Search results for 'Spiritual healing' (try it on Scholar)

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  1. Hj Eysenck, Cp Blacker, Ln Jackson & Spiritual Healing (1957). Frederick Osborn. Eugenics Review 52:1.score: 240.0
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  2. K. Helmut Reich (2007). Enlarging the Interdisciplinary Circle: Joan Koss-Chioino's and Philip Hefner's Approach to Spiritual Transformation and Healing. Zygon 42 (2):553-560.score: 120.0
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  3. Corina Dima-Cozma & Sebastian Cozma (2012). Religion and Medicine or the Spiritual Dimension of Healing. Journal for the Study of Religions and Ideologies 11 (31):31-48.score: 100.0
    This paper analyses the relationship between religion and the field of medicine and health care in light of other recent studies. Generally, religion and spirituality have a positive impact on disease. For patients diagnosed with malignancies and chronic diseases, religion is an important dimension of healing. From ancient times, God has been considered an inspiration for the physician's knowledge and healing resources. Some authors have proposed a brief history of spiritual and religious states that the doctor can (...)
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  4. Christoffer H. Grundmann (2012). Spiritual Healing: Scientific and Religious Perspectivesedited by Fraser Watts. Zygon 47 (4):1020-1021.score: 90.0
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  5. Geoffrey Robinson (2000). Spiritual Harm and Spiritual Healing in Cases of Sexual Abuse. Australasian Catholic Record 77 (1):76.score: 90.0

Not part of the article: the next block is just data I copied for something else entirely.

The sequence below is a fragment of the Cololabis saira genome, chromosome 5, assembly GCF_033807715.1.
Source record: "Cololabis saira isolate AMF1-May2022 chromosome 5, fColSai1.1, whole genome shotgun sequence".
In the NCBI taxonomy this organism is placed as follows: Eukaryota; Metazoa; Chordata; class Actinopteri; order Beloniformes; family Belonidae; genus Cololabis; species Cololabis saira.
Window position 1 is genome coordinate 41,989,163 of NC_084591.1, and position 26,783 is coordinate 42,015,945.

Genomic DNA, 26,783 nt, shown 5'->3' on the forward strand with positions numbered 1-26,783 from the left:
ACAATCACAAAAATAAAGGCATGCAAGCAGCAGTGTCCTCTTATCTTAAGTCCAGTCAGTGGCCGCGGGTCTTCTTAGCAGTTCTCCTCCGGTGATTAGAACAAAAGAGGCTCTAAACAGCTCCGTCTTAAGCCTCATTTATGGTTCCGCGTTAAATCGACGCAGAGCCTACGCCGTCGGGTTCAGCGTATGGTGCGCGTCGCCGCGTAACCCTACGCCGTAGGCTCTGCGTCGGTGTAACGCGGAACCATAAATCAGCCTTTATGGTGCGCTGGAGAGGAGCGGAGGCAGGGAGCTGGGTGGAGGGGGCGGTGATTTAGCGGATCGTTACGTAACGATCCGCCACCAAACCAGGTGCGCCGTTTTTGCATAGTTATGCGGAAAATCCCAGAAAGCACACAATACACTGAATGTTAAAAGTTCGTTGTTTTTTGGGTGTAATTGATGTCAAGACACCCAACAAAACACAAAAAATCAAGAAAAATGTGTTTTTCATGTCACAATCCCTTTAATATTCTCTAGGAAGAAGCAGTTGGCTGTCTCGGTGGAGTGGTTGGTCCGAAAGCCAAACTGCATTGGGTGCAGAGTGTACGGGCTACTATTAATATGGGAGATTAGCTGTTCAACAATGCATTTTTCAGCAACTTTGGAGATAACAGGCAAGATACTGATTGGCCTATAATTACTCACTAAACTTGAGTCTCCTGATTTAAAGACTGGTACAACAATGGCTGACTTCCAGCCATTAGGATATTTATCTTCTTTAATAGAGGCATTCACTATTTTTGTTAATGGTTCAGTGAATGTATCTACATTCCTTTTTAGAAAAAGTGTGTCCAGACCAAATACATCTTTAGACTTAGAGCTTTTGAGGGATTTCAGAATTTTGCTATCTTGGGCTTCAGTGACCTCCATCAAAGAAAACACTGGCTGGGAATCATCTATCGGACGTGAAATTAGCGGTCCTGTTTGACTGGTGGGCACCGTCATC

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  6. T. S. Petrus & D. L. Bogopa (2007). Natural and Supernatural: Intersections Between the Spiritual and Natural Worlds in African Witchcraft and Healing with Reference to Southern Africa. Indo-Pacific Journal of Phenomenology 7 (1).score: 78.0
    For generations, African beliefs and practices regarding witchcraft and traditional healing have been located at the intersection between the natural world and the supernatural world. Despite the impact of both colonialism and, in the contemporary context, modernization, the complex interplay between these worlds has not been reduced. The interaction between nature and religion, as a facet of culture, has long been a subject of inquiry in anthropology, and nowhere is this more evident than in the study of African witchcraft (...)
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  7. Chip Brown (1998). Afterwards, You're a Genius: Faith, Medicine, and the Metaphysics of Healing. Riverhead Books.score: 78.0
     
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  8. Nelson McLester Shipp (1935). Where Psychology Breaks Down (Spiritual Biology). Columbus, Ga.,Gilbert Printing Co..score: 78.0
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  9. Joan D. Koss-Chioino (2006). Spiritual Transformation, Ritual Healing, and Altruism. Zygon 41 (4):877-892.score: 72.0
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  10. William S. Lyon (1993). Spiritual Dimensions of Healing:From Native Shamanism to Contemporary Health Care. Anthropology of Consciousness 4 (4):17-18.score: 72.0
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  11. Dima-Cozma Corina & Cozma Sebastian (2012). Religion and Medicine or the Spiritual Dimension of Healing. Journal for the Study of Religions and Ideologies 31:31-48.score: 72.0
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  12. Elelwani Ramugondo (2010). Spiritual Transformation and Healing: Anthropological, Theological, Neuroscientific, and Clinical Perspectives. Joan D. Koss‐Chioino and Philip Hefner, Eds. New York: Altamira Press. 2006. Xvii + 300pp. [REVIEW] Ethos 38 (1):1-4.score: 72.0